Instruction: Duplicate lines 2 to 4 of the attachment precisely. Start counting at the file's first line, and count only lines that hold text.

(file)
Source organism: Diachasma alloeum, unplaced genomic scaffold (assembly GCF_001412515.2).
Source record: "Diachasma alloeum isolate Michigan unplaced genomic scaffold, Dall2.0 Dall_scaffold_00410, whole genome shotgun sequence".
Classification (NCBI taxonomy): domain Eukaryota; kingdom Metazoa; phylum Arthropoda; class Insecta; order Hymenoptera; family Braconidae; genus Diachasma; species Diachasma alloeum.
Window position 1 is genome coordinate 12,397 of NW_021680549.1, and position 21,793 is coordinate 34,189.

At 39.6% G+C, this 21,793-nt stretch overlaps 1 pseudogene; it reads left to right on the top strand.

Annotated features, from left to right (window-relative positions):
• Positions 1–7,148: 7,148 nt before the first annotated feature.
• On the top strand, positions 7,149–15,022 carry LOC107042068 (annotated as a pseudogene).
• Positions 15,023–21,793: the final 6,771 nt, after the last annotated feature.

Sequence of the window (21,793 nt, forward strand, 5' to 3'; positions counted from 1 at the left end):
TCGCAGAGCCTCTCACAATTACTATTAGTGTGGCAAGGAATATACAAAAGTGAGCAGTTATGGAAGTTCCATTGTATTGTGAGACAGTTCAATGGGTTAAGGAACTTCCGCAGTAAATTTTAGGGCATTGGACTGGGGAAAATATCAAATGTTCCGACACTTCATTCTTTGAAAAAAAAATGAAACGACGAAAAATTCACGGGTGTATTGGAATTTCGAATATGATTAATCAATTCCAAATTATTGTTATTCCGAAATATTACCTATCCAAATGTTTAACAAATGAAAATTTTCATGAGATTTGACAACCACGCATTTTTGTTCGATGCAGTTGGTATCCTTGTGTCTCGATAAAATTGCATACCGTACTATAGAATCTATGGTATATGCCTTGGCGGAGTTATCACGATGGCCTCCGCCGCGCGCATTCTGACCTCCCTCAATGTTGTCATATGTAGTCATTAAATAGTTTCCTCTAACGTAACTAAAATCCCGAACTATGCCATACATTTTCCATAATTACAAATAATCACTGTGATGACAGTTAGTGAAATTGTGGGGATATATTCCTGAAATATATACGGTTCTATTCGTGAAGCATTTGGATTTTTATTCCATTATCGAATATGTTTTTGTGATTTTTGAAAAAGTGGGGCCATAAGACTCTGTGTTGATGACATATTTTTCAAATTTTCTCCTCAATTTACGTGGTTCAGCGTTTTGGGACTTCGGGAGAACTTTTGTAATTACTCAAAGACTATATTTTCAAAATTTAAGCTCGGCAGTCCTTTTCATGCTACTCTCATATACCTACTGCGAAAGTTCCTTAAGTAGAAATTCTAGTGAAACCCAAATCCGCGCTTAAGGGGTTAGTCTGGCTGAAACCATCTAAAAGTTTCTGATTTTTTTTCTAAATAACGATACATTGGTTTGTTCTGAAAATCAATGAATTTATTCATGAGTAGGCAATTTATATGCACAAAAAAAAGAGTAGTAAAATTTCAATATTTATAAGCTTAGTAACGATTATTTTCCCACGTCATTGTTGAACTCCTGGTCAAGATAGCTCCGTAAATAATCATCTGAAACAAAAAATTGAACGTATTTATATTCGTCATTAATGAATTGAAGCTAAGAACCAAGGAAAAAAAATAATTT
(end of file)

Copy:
Source record: "Diachasma alloeum isolate Michigan unplaced genomic scaffold, Dall2.0 Dall_scaffold_00410, whole genome shotgun sequence".
Classification (NCBI taxonomy): domain Eukaryota; kingdom Metazoa; phylum Arthropoda; class Insecta; order Hymenoptera; family Braconidae; genus Diachasma; species Diachasma alloeum.
Window position 1 is genome coordinate 12,397 of NW_021680549.1, and position 21,793 is coordinate 34,189.